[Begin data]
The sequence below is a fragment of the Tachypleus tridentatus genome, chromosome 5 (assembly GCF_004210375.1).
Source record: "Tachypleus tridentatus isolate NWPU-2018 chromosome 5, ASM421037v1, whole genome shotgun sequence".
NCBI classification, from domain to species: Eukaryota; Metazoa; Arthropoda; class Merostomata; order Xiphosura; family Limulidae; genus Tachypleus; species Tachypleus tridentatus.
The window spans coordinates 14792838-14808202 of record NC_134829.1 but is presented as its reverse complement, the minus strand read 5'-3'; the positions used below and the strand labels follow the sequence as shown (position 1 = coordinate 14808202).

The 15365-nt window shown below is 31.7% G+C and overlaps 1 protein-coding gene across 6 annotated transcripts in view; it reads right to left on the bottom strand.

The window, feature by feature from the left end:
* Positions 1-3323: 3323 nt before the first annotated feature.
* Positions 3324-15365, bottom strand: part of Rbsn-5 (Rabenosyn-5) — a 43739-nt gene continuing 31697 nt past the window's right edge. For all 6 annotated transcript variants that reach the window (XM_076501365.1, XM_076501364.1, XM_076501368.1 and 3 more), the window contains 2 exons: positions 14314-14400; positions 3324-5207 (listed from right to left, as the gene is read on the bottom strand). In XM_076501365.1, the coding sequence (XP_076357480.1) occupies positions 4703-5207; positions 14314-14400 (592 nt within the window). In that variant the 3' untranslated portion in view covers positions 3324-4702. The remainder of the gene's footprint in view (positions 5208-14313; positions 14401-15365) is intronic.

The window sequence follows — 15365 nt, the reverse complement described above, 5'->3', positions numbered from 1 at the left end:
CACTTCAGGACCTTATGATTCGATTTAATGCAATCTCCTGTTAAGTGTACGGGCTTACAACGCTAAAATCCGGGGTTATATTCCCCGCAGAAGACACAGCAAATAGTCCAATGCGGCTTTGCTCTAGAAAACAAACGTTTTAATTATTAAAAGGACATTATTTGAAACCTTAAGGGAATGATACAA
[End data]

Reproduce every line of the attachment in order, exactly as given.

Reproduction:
The sequence below is a fragment of the Tachypleus tridentatus genome, chromosome 5 (assembly GCF_004210375.1).
Source record: "Tachypleus tridentatus isolate NWPU-2018 chromosome 5, ASM421037v1, whole genome shotgun sequence".
NCBI classification, from domain to species: Eukaryota; Metazoa; Arthropoda; class Merostomata; order Xiphosura; family Limulidae; genus Tachypleus; species Tachypleus tridentatus.
The window spans coordinates 14792838-14808202 of record NC_134829.1 but is presented as its reverse complement, the minus strand read 5'-3'; the positions used below and the strand labels follow the sequence as shown (position 1 = coordinate 14808202).

The 15365-nt window shown below is 31.7% G+C and overlaps 1 protein-coding gene across 6 annotated transcripts in view; it reads right to left on the bottom strand.

The window, feature by feature from the left end:
* Positions 1-3323: 3323 nt before the first annotated feature.
* Positions 3324-15365, bottom strand: part of Rbsn-5 (Rabenosyn-5) — a 43739-nt gene continuing 31697 nt past the window's right edge. For all 6 annotated transcript variants that reach the window (XM_076501365.1, XM_076501364.1, XM_076501368.1 and 3 more), the window contains 2 exons: positions 14314-14400; positions 3324-5207 (listed from right to left, as the gene is read on the bottom strand). In XM_076501365.1, the coding sequence (XP_076357480.1) occupies positions 4703-5207; positions 14314-14400 (592 nt within the window). In that variant the 3' untranslated portion in view covers positions 3324-4702. The remainder of the gene's footprint in view (positions 5208-14313; positions 14401-15365) is intronic.

The window sequence follows — 15365 nt, the reverse complement described above, 5'->3', positions numbered from 1 at the left end:
CACTTCAGGACCTTATGATTCGATTTAATGCAATCTCCTGTTAAGTGTACGGGCTTACAACGCTAAAATCCGGGGTTATATTCCCCGCAGAAGACACAGCAAATAGTCCAATGCGGCTTTGCTCTAGAAAACAAACGTTTTAATTATTAAAAGGACATTATTTGAAACCTTAAGGGAATGATACAA